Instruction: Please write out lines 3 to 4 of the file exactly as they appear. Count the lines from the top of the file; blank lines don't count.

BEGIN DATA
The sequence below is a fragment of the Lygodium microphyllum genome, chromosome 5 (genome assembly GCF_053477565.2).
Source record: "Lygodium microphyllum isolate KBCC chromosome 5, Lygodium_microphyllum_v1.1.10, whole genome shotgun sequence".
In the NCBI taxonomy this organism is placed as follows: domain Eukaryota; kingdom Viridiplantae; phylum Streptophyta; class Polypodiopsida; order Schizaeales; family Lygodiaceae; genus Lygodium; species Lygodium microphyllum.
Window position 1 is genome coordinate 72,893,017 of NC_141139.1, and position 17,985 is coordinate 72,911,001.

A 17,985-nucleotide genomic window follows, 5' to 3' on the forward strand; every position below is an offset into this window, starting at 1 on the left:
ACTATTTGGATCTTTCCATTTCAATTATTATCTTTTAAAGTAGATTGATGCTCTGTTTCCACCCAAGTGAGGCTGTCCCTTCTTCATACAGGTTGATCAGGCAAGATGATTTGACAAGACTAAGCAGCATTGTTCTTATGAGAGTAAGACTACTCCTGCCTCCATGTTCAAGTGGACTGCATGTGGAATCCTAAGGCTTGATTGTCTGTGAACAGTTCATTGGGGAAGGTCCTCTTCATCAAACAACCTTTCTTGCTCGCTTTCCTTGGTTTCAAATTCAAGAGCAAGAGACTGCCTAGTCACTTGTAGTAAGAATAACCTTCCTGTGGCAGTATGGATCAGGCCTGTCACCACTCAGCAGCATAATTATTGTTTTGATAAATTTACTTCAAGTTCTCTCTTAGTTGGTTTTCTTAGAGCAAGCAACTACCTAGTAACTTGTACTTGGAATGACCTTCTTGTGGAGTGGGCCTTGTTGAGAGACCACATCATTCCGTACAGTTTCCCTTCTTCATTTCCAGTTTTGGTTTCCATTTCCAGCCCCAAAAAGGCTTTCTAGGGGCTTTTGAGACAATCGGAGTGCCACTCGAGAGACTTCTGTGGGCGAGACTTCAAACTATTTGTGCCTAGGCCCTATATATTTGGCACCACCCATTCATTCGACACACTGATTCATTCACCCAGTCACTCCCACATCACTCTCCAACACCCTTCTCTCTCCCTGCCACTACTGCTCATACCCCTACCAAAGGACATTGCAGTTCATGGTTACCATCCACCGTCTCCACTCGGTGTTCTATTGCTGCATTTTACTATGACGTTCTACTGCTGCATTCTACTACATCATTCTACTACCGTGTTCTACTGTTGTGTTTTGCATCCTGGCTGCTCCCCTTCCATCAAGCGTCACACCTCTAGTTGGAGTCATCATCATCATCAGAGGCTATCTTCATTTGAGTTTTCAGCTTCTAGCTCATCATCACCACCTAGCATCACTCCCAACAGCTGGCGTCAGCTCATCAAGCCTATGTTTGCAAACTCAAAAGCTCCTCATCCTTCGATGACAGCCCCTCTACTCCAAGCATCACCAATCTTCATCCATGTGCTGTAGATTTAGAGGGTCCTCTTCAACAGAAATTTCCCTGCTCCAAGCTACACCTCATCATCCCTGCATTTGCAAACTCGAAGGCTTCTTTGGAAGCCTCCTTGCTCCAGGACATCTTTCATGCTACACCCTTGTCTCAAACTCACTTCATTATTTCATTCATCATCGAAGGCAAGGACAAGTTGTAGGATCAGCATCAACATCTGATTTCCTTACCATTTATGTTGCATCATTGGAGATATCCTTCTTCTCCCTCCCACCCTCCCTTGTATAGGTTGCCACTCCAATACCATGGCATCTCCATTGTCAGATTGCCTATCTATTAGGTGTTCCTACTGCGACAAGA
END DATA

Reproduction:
In the NCBI taxonomy this organism is placed as follows: domain Eukaryota; kingdom Viridiplantae; phylum Streptophyta; class Polypodiopsida; order Schizaeales; family Lygodiaceae; genus Lygodium; species Lygodium microphyllum.
Window position 1 is genome coordinate 72,893,017 of NC_141139.1, and position 17,985 is coordinate 72,911,001.